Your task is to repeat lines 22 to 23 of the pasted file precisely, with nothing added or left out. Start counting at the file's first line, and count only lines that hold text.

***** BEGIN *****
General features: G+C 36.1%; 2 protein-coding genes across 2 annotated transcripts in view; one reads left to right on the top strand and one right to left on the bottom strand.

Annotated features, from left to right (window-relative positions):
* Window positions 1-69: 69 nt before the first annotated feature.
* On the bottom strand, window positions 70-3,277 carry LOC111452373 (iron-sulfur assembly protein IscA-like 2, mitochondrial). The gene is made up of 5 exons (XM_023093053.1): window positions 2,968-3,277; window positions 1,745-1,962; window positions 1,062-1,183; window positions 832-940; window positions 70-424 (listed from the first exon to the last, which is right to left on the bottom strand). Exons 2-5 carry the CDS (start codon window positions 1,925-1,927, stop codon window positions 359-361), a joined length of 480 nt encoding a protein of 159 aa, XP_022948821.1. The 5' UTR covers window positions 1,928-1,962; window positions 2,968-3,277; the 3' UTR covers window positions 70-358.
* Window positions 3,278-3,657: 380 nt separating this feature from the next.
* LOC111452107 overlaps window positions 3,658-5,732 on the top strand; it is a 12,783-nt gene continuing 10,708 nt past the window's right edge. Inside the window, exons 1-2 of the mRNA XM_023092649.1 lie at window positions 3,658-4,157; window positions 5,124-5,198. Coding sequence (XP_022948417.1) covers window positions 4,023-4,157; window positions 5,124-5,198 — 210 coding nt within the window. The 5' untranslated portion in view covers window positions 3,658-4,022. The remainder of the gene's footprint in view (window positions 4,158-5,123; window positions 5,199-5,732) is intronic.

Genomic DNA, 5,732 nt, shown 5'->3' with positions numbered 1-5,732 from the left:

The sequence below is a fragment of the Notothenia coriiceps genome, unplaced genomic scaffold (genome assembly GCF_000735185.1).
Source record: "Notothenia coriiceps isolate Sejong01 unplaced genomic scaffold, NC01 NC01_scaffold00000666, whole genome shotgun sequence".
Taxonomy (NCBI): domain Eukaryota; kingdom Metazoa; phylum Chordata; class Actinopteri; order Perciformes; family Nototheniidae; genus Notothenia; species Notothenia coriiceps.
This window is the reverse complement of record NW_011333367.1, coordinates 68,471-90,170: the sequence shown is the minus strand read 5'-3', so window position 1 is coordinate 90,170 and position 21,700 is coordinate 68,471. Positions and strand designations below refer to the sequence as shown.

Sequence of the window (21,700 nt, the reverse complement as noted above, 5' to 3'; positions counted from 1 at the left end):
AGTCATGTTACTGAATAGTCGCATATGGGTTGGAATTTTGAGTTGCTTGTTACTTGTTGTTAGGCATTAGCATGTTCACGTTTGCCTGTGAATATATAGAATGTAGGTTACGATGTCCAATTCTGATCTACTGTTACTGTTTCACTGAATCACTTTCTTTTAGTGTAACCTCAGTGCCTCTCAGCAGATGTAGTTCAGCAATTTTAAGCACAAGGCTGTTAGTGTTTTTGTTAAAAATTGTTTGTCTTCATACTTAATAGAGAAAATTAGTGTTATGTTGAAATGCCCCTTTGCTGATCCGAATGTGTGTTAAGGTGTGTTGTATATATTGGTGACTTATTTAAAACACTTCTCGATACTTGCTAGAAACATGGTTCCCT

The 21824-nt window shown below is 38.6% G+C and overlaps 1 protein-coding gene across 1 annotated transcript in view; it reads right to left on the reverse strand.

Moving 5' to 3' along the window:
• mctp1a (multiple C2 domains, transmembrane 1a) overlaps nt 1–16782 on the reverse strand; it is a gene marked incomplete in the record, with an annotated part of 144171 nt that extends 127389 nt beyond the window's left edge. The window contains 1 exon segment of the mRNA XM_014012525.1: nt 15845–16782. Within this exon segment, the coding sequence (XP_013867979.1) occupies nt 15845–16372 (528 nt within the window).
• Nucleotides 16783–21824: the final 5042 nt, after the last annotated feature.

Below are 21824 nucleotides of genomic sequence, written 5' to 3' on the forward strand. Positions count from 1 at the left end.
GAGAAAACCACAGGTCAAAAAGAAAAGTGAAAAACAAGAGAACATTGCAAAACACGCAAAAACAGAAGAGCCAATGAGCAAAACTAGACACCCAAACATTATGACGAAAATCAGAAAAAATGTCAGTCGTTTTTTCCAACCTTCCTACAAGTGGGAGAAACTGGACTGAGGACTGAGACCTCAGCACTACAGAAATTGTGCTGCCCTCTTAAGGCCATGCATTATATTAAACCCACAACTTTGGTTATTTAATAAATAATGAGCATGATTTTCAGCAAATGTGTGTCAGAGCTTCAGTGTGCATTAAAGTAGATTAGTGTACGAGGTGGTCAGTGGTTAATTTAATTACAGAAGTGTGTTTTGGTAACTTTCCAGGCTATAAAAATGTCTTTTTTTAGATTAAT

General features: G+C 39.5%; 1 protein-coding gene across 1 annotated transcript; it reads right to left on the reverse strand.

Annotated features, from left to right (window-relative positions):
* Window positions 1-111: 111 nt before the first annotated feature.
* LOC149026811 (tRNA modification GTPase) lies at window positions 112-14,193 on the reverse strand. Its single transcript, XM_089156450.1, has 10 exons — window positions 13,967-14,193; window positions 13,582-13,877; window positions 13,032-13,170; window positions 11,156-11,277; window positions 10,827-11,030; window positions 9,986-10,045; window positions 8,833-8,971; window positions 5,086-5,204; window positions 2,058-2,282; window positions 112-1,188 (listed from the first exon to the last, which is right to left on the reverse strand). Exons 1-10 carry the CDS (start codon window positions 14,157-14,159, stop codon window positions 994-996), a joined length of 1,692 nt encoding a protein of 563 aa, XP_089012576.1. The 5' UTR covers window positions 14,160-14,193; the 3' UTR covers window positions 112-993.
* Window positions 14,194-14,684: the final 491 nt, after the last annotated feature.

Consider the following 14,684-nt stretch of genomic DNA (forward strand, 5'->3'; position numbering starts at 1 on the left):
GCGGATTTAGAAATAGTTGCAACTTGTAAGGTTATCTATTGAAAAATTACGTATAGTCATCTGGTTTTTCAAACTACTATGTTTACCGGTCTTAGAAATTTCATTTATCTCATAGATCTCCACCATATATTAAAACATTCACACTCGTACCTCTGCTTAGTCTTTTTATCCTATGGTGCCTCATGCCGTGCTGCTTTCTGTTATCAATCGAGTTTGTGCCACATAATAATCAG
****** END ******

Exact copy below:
* Window positions 1-111: 111 nt before the first annotated feature.
* LOC149026811 (tRNA modification GTPase) lies at window positions 112-14,193 on the reverse strand. Its single transcript, XM_089156450.1, has 10 exons — window positions 13,967-14,193; window positions 13,582-13,877; window positions 13,032-13,170; window positions 11,156-11,277; window positions 10,827-11,030; window positions 9,986-10,045; window positions 8,833-8,971; window positions 5,086-5,204; window positions 2,058-2,282; window positions 112-1,188 (listed from the first exon to the last, which is right to left on the reverse strand). Exons 1-10 carry the CDS (start codon window positions 14,157-14,159, stop codon window positions 994-996), a joined length of 1,692 nt encoding a protein of 563 aa, XP_089012576.1. The 5' UTR covers window positions 14,160-14,193; the 3' UTR covers window positions 112-993.